Multibillion-dollar American investment firm Franklin Templeton has filed a prospectus with the SEC detailing a plan to use the Stellar Lumens blockchain for automated settlement of shares in a “US government money fund.”
The shares resemble “stablecoins” in that, “The Fund uses the amortized cost method of valuation to seek to maintain a stable $1.00 share price…” Franklin Templeton seeks to offer a government money market fund which typically is viewed as a safer investment that maintains value while generating a higher return than, perhaps, a savings account.
Stablecoins have emerged as a compelling use case for blockchain.
For example, troubled stablecoin tether has reportedly supplanted Bitcoin as the “remittance currency” of choice for Chinese exporters selling bulk wares in Moscow.
Franklin Templeton, known for mutual funds, may be trying to modernize operations with “blockchain,” which the prospectus describes as follows:
“In traditional blockchain networks, copies of the blockchain ledger are stored in a decentralized manner on computers across a peer-to-peer network. Users of the blockchain network maintain a copy of the ledger with all copies of the ledger synchronized through a consensus algorithm. Protocols included in the source code govern the rules, operations and communications of the underlying blockchain network, including the validation of new blocks that contain an updated ledger reflecting new transactions.”
In June, The Financial Times reported that shortselling hedgefunders were circling the company:
“Hedge funds have increased bets against Franklin Templeton to $1.2bn, as the US fund manager grapples with fundamental challenges to the business of asset management…The short sellers’ bets now account for 12 per cent of all of Franklin Templeton’s freely-available stock.”
FT suggested that Franklin Templeton may have been slow to respond to shifting investor preferences, something noticed by the hedge funds:
“The moves reflect confidence among hedge funds that the stock of the San Mateo, California-based company is vulnerable to a drop, given a secular shift away from actively managed products in favour of low-cost funds that passively track indices. As a result, investors have pulled money from the active funds that have delivered fat revenues to fund groups for decades.”
Franklin Templeton says managers of the Stellar-based fund plan to, “invest…at least 99.5% of its total assets in Government securities, cash and repurchase agreements collateralized fully by Government securities or cash.”
The fund may be blockchain-based but it will not invest in cryptocurrencies.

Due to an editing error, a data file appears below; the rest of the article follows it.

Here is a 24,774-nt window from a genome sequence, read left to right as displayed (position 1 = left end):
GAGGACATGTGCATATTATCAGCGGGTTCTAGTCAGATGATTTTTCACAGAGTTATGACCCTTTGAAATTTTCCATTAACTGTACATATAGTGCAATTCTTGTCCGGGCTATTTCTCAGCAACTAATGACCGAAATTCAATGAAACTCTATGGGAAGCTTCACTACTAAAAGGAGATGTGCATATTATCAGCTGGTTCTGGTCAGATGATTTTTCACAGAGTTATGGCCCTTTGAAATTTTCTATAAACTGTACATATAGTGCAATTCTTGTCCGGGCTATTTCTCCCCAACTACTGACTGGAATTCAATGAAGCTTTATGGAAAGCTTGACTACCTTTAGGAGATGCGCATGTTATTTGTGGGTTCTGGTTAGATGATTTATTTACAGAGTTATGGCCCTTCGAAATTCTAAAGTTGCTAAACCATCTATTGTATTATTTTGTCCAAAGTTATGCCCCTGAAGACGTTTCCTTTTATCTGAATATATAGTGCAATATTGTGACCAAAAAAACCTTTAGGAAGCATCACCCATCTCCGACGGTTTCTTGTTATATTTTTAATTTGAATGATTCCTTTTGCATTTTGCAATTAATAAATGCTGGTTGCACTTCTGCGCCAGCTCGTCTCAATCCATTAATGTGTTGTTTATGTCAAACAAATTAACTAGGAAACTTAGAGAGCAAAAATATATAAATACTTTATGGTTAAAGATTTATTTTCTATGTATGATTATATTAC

The prospectus is also preliminary and clearly states that, “The U.S. Securities and Exchange Commission (SEC) has not approved or disapproved these securities or passed upon the adequacy of this prospectus. Any representation to the contrary is a criminal offense.”
The fund’s investment manager believes that blockchain-based shares will “provide increased transparency to Fund shareholders and may, in the future, permit reduced settlement times and provide other benefits to Fund shareholders.”
Franklin Templeton acknowledges the risk of regulatory changes, technical failure and hacks, and states that the fund is not insured:
“You could lose money by investing in the Fund. Although the Fund seeks to preserve the value of your investment at $1.00 per share, it cannot guarantee it will do so. An investment in the Fund is not insured or guaranteed by the Federal Deposit Insurance Corporation or any other government agency.”
Numerous crypto exchanges across the globe have been hacked for hundreds of millions of dollars.
Stellar was co-founded in 2014 by Jed McCaleb, founder of the notorious Mt Gox exchange and a co-founder of Ripple, a blockchain for interbank transfers.
In 2014, Mt Gox was hacked for Bitcoins worth $700 million USD at the time.
Several other firms have lately announced that they, too, are experimenting with projects on Stellar.
In May, FCA licensed e-Money company Paysend Group, announced it would be issuing a stablecoin on Stellar. The company said Stellar was chosen because it is faster and cheaper than other networks.
In April, Wirex, a personal finance platform that uses blockchain and traditional finance software, announced it would be using Stellar to launch 26 fiat-backed stablecoins for circulation among the company’s 2 million users and 5000 business clients.
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